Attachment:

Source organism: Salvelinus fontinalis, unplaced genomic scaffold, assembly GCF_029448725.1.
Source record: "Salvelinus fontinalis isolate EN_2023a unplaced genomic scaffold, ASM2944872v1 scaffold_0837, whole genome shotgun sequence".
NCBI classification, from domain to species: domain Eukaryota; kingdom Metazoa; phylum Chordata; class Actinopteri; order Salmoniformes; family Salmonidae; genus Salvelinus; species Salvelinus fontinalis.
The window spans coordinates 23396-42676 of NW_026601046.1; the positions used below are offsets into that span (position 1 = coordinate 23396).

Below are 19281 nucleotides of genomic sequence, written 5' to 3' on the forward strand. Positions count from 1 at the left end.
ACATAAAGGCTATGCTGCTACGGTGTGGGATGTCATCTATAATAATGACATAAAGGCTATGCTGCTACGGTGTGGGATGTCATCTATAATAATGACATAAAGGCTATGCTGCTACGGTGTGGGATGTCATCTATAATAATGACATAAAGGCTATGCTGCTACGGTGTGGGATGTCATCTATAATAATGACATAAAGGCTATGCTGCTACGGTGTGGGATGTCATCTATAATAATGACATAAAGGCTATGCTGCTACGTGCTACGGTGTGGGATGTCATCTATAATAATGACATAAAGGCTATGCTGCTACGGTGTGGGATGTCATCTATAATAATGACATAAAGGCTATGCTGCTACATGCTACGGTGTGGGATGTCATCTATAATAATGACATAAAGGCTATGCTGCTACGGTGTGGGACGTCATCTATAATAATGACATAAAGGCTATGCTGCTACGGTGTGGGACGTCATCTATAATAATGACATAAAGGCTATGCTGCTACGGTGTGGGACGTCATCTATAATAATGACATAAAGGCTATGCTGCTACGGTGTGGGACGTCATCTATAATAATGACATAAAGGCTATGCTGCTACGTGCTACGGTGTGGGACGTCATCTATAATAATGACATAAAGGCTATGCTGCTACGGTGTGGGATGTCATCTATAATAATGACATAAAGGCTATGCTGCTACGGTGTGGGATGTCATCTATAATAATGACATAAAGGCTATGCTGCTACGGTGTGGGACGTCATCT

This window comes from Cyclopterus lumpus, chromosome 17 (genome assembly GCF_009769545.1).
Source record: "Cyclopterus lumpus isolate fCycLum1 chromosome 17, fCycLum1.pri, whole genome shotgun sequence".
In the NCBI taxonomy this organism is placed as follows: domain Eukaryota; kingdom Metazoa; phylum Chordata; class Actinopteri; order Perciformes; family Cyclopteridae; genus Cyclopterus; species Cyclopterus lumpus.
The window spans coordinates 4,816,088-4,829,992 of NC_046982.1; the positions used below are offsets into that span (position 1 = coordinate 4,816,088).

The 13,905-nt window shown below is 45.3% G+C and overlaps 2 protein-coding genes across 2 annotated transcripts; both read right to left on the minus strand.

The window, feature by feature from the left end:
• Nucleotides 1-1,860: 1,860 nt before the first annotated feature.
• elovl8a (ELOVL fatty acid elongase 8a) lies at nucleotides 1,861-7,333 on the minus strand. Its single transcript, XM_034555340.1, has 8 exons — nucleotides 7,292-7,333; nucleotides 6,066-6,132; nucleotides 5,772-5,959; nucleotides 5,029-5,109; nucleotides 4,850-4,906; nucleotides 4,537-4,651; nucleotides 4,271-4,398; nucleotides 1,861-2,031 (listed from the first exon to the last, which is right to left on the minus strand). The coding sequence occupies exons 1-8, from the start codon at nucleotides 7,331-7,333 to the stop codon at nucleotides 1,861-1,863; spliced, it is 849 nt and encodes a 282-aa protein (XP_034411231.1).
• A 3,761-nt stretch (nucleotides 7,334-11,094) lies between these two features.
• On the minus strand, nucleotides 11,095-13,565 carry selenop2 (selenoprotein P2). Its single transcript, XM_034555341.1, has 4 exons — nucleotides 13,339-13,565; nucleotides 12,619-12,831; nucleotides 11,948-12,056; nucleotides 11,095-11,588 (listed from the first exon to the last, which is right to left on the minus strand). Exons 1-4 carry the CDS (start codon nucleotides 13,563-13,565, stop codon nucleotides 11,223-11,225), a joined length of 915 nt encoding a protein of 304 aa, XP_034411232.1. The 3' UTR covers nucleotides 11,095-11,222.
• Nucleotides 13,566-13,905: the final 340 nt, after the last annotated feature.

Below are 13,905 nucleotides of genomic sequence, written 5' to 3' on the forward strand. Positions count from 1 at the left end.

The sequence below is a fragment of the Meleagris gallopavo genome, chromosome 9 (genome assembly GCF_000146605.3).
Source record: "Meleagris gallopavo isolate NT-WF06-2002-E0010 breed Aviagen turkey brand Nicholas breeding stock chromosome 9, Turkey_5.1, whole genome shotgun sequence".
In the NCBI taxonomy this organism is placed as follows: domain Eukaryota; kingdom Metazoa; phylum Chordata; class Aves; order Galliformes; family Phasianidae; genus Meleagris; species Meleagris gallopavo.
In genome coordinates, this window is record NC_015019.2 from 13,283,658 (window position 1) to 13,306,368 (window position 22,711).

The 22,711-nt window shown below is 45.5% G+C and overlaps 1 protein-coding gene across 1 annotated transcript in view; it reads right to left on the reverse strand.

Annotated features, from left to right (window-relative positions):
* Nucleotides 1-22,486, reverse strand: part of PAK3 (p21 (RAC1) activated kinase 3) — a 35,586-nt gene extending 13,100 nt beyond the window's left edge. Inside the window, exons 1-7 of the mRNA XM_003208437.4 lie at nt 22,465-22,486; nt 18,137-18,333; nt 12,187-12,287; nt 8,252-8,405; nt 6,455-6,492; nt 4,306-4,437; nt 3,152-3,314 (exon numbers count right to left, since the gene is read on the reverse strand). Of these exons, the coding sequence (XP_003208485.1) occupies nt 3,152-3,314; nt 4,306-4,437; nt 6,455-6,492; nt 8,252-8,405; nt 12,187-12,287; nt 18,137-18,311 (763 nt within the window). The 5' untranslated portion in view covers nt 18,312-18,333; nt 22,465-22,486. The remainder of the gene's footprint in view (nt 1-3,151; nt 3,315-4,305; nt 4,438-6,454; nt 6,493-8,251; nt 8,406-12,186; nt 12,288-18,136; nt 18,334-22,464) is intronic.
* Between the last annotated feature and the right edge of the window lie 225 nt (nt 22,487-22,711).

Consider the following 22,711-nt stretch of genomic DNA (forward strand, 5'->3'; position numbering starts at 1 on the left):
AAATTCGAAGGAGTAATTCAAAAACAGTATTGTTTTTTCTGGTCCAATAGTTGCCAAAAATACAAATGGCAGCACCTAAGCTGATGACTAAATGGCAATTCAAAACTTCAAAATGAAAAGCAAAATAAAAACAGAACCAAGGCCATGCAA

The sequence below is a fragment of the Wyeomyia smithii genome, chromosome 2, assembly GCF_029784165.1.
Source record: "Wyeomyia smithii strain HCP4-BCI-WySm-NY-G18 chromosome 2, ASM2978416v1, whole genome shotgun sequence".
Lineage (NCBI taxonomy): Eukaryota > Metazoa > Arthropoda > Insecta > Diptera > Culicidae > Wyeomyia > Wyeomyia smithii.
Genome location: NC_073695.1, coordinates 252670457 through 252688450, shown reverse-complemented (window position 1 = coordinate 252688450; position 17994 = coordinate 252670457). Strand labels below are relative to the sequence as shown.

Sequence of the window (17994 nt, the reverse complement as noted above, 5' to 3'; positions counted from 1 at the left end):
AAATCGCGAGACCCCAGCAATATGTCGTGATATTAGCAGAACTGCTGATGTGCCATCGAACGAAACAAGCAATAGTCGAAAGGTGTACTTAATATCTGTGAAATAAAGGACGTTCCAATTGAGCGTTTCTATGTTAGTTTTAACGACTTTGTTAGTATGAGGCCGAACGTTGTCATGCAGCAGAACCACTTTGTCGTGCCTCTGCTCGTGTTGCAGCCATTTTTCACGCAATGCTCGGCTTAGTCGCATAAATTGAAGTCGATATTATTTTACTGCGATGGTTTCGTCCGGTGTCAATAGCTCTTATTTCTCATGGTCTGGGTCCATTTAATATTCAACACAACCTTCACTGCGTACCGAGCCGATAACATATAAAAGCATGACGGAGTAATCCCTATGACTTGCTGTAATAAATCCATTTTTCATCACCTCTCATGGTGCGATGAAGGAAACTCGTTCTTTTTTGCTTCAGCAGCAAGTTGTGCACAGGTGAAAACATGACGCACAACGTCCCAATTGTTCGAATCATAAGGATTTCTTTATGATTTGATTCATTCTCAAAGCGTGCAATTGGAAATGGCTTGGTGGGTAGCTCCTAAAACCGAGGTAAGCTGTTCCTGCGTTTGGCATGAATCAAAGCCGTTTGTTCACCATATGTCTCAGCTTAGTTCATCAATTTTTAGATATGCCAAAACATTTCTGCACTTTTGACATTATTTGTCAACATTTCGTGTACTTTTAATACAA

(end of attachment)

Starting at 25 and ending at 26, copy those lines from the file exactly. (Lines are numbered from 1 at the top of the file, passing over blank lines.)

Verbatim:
* Nucleotides 1-22,486, reverse strand: part of PAK3 (p21 (RAC1) activated kinase 3) — a 35,586-nt gene extending 13,100 nt beyond the window's left edge. Inside the window, exons 1-7 of the mRNA XM_003208437.4 lie at nt 22,465-22,486; nt 18,137-18,333; nt 12,187-12,287; nt 8,252-8,405; nt 6,455-6,492; nt 4,306-4,437; nt 3,152-3,314 (exon numbers count right to left, since the gene is read on the reverse strand). Of these exons, the coding sequence (XP_003208485.1) occupies nt 3,152-3,314; nt 4,306-4,437; nt 6,455-6,492; nt 8,252-8,405; nt 12,187-12,287; nt 18,137-18,311 (763 nt within the window). The 5' untranslated portion in view covers nt 18,312-18,333; nt 22,465-22,486. The remainder of the gene's footprint in view (nt 1-3,151; nt 3,315-4,305; nt 4,438-6,454; nt 6,493-8,251; nt 8,406-12,186; nt 12,288-18,136; nt 18,334-22,464) is intronic.
* Between the last annotated feature and the right edge of the window lie 225 nt (nt 22,487-22,711).